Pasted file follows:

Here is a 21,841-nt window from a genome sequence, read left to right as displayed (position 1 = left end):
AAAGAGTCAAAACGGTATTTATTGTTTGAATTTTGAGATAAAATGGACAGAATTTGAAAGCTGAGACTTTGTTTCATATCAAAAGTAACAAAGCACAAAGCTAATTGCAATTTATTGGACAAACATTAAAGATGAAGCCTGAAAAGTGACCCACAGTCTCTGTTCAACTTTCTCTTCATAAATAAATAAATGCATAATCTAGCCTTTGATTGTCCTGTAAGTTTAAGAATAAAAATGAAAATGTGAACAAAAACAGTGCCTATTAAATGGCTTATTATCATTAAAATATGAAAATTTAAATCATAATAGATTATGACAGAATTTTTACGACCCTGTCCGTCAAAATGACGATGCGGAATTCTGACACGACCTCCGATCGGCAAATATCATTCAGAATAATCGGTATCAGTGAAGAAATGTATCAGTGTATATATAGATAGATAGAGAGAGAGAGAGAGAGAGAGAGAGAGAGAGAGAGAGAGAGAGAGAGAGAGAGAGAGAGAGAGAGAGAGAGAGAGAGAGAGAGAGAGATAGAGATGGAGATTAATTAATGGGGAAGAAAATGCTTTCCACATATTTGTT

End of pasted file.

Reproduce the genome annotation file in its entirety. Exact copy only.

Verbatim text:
Here is a 21,841-nt window from a genome sequence, read left to right as displayed (position 1 = left end):
AAAGAGTCAAAACGGTATTTATTGTTTGAATTTTGAGATAAAATGGACAGAATTTGAAAGCTGAGACTTTGTTTCATATCAAAAGTAACAAAGCACAAAGCTAATTGCAATTTATTGGACAAACATTAAAGATGAAGCCTGAAAAGTGACCCACAGTCTCTGTTCAACTTTCTCTTCATAAATAAATAAATGCATAATCTAGCCTTTGATTGTCCTGTAAGTTTAAGAATAAAAATGAAAATGTGAACAAAAACAGTGCCTATTAAATGGCTTATTATCATTAAAATATGAAAATTTAAATCATAATAGATTATGACAGAATTTTTACGACCCTGTCCGTCAAAATGACGATGCGGAATTCTGACACGACCTCCGATCGGCAAATATCATTCAGAATAATCGGTATCAGTGAAGAAATGTATCAGTGTATATATAGATAGATAGAGAGAGAGAGAGAGAGAGAGAGAGAGAGAGAGAGAGAGAGAGAGAGAGAGAGAGAGAGAGAGAGAGAGAGAGAGAGAGAGAGAGAGATAGAGATGGAGATTAATTAATGGGGAAGAAAATGCTTTCCACATATTTGTT